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Cupra boss: synthetic fuel may save petrol engines in the 2030s


Global head of Cupra Wayne Griffiths has indicated his interest in synthetic fuels – a project being pursued by VW co-brand Porsche

Wayne Griffiths, the global head of the Volkswagen Group’s new performance brand Cupra, suggests that synthetic fuels could save the petrol engine if it can guarantee zero tailpipe emissions.

Speaking exclusively with Chasing Cars, Griffiths said he was agnostic in his approach to zero-emission powertrains, and could support the idea of Cupra cars using battery-electric arrangements, petrol engines on synthetic fuel or hydrogen fuel-cells.

The only requirement is that – in accordance with strict European Union regulations entering force in the mid-2030s – emissions from driving the car must be zero.

Cupra Formentor fake exhaust tips
Tailpipe emissions could drop to zero if Cupra takes on sustainable fuels

“As long as they have zero emissions. And as long as the synthetic fuel is in some way affordable for the customer, then why not?,” said Griffiths.

“How [Cupra] achieves that, whether that’s battery electric vehicles, whether that’s hydrogen, whether synthetic fuels… I’m not the engineer or the scientists, but I would never be dogmatic,” Griffiths added. 

With Cupra being a brand under the Volkswagen Group, it links the company with Porsche, who has invested over $100 million into synthetic fuel production facilities around the globe.

Porsche has invested over $100 million into sustainable fuel production

Cupra will shortly begin sales of several models following its market launch in Australia, including the Leon hatch, Ateca SUV and Formentor SUV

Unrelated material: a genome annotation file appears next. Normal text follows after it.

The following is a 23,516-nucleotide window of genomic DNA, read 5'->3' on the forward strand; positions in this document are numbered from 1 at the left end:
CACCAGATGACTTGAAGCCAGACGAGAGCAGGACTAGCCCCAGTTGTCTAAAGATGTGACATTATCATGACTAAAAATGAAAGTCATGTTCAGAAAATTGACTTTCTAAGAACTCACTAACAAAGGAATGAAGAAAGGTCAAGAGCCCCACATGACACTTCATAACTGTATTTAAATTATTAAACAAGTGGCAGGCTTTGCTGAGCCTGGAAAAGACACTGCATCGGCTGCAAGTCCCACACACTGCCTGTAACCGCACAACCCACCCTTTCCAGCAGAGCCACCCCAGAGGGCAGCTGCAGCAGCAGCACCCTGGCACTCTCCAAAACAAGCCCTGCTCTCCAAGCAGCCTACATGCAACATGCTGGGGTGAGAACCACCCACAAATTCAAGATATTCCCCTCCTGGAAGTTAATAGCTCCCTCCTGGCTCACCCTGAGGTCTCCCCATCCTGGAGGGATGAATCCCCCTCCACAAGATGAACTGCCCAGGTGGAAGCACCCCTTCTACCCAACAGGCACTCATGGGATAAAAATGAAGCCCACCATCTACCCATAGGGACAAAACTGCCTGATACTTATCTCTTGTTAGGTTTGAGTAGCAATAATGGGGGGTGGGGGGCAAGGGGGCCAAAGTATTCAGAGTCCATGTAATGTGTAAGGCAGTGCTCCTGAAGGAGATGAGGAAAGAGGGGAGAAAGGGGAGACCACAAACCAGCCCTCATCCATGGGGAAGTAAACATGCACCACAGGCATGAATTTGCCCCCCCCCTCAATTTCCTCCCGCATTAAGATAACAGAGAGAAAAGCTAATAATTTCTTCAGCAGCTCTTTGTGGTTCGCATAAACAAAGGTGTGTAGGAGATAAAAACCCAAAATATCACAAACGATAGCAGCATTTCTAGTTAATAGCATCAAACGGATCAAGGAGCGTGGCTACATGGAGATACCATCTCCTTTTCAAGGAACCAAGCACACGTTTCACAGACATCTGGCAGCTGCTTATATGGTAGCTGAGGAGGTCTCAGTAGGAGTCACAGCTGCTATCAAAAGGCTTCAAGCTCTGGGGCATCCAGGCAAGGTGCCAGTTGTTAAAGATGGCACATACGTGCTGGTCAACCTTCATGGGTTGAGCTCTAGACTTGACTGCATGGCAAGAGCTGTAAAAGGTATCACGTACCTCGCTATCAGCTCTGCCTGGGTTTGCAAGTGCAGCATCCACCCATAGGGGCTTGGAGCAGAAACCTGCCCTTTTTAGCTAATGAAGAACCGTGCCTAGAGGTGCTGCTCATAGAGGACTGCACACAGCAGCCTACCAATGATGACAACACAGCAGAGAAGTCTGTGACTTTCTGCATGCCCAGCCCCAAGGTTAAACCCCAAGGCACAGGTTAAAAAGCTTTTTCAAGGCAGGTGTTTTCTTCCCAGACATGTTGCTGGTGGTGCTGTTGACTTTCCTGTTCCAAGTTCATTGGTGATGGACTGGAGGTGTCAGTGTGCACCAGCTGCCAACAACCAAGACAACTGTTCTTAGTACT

The first wave of Cupra models for Australia use either a petrol engine alone or a petrol-electric plug-in hybrid powertrain. Later, in early 2023, Cupra will introduce its Born battery-electric hot hatch locally.

Porsche investing in sustainable fuel production to save combustion engines

Cupra Born 2022-6
The Cupra Born will be the brand’s first EV

Porsche is supporting efuel company HIF Global that has facilities in Chile, the US and, eventually, in Tasmania under the Asia Pacific arm of the business. 

HIF Global aims to produce over 8 billion litres a year of synthetic fuels, with the Tasmanian arm of the business expected to produce up to 100 million litres per year of sustainable fuels for the global market. 

Sustainable fuels are created by mixing hydrogen with carbon dioxide to create a petrol-like substance that can run in normal combustion engines. HIF Global’s sites in Chile and the United States are currently producing this fuel overseen by Porsche and other investors. 

Porsche Cayman GT4 RS rear view
The Porsche Cayman GT4 debuted with the ability to run on efuels

When launching the new Cayman GT4 RS this year, Porsche also debuted at the same time synthetic fuel capabilities for the Cayman’s flat-six engine, showing what could be in store for performance cars in the near future. 

Formula One will, too, switch all of its engines to sustainable fuels by 2026 in a bid to reduce carbon emissions in racing.